The Amazon rainforest acts as one of the largest terrestrial contributors to global carbon cycling. However, the response of Amazon forests to climate variability and long-term change is highly uncertain. We focus on investigations, encompassing the effects of climate, interacting with hydrologic, edaphic, and geomorphological variations across different forest ecotypes and over multiple events, on ecological responses to drought. Remotely-sensed greening/browning responses to multiple droughts are examined by identifying three regionally-affiliated Amazon forest ecotypes, defined by fertility, climate, and vegetation traits, with distinct drought responses. We found, in fertile Southern Amazonia, local hydrological environments structured drought response: remotely-sensed drought-associated “green-up” was greater in shallow water table forests (SWTF, whose greater water availability heightened responsiveness to excess sunlight) than those with deep water tables, but diminished with drought duration. In other regions, however, unexpected “green-up” during drought was driven instead by drought-associated relief from extreme wetness (in the Everwet northwest), or by presumed deep-water access of taller more resilient dense-wood trees (in the northeastern Guiana shield). These findings suggest that fertility, climate and community adaptations to local environments jointly determine forest vulnerability.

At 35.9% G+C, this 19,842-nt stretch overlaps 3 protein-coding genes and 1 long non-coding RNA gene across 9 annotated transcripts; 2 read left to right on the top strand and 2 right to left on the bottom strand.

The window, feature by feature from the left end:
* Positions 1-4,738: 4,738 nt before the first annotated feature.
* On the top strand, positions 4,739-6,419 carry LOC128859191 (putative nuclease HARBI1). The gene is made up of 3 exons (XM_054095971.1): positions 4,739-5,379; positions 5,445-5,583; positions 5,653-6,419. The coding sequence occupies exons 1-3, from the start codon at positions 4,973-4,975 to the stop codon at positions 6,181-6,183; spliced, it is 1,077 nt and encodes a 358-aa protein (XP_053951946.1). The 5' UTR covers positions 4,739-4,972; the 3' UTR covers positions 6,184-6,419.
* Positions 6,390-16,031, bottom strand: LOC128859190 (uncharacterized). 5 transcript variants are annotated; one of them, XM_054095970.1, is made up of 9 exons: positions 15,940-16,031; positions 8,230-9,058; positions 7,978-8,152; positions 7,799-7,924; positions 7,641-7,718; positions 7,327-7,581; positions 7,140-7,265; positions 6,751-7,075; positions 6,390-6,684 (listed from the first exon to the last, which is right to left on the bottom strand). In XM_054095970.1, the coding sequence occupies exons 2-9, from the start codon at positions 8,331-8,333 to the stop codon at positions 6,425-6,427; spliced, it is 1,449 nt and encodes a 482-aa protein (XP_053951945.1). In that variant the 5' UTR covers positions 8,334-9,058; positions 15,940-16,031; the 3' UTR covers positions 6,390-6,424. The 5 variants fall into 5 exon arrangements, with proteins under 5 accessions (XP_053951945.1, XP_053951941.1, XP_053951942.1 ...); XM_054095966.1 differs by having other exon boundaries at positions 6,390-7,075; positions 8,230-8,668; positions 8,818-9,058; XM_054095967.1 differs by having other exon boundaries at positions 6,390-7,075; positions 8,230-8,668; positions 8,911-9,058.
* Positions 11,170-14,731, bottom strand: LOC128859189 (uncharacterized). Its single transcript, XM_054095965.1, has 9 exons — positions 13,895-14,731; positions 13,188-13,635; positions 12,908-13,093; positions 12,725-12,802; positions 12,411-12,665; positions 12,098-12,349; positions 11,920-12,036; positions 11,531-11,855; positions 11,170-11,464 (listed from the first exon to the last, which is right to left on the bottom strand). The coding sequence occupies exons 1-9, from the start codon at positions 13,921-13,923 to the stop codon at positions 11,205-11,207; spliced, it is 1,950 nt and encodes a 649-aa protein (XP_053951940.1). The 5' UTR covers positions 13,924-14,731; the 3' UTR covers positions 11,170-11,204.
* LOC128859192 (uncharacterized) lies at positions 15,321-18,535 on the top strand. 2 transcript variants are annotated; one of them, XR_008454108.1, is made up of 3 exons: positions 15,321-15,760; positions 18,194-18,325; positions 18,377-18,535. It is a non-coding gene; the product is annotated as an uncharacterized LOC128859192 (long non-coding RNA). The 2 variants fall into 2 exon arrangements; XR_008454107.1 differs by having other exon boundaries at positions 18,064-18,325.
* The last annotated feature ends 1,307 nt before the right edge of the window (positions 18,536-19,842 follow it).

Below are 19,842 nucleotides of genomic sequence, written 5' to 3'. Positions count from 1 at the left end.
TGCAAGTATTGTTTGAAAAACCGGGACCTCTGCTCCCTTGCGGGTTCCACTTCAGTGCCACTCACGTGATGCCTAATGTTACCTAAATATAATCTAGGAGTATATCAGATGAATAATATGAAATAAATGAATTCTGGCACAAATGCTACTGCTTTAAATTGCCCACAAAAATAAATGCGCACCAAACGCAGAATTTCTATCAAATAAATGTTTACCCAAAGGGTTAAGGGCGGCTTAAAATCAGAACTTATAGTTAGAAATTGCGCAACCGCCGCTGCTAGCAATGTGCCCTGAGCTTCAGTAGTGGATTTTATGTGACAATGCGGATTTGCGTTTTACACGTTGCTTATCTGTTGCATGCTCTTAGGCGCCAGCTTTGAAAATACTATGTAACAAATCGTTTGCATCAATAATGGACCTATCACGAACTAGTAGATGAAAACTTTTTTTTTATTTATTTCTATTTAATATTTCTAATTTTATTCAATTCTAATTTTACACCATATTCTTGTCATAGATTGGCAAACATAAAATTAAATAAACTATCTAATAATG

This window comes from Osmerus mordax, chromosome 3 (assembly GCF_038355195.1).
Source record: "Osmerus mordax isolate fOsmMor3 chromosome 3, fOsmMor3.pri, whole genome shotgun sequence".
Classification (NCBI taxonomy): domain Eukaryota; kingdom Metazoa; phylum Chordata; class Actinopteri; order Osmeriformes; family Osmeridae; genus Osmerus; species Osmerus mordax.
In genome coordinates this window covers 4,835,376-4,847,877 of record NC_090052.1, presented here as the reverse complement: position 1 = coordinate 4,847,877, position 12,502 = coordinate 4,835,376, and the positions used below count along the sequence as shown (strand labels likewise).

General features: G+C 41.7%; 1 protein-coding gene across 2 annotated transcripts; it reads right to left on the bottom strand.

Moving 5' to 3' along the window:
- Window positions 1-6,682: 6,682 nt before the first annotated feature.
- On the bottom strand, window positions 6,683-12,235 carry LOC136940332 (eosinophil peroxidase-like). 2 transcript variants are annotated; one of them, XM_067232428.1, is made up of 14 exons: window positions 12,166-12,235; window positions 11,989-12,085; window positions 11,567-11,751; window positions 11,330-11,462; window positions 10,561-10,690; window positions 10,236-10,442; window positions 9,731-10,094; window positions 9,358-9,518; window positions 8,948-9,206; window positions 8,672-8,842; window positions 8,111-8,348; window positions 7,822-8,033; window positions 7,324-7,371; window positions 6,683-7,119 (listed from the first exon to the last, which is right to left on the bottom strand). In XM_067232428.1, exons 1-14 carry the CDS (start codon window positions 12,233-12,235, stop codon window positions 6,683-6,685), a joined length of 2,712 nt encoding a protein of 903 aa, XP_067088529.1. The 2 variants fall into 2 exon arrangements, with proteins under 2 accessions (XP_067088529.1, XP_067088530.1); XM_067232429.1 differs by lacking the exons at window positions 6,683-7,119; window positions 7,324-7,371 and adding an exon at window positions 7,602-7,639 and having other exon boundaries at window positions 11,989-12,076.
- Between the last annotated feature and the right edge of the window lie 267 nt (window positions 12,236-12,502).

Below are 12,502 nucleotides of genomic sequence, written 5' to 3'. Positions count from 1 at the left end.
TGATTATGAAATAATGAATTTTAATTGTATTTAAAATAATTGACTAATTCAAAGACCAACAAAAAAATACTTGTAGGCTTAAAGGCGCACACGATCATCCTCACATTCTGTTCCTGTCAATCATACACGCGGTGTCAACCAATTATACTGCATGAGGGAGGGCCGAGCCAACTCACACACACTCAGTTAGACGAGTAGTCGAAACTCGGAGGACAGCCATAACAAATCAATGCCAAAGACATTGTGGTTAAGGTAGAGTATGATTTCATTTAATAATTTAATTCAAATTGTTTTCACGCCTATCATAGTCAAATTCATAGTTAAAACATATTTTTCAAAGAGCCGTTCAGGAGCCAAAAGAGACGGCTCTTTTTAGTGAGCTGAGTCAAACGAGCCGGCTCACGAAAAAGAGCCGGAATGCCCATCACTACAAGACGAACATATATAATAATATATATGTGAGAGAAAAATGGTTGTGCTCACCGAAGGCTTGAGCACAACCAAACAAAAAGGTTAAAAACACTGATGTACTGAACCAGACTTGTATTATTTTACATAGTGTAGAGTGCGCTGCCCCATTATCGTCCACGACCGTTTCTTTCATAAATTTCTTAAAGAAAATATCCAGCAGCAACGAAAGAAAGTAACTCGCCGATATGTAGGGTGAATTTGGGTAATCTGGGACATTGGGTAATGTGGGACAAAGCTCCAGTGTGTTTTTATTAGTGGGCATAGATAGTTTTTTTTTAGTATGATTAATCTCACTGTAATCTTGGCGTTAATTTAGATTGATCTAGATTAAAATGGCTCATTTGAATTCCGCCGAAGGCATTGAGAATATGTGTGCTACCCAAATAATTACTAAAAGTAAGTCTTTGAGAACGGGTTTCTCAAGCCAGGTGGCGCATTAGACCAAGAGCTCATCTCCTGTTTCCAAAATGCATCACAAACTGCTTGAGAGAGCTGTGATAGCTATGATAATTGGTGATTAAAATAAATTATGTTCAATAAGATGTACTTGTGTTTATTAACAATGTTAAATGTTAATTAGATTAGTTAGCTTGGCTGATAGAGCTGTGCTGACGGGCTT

Amazon forest, photosynthesis, drought, remote sensing, hydrology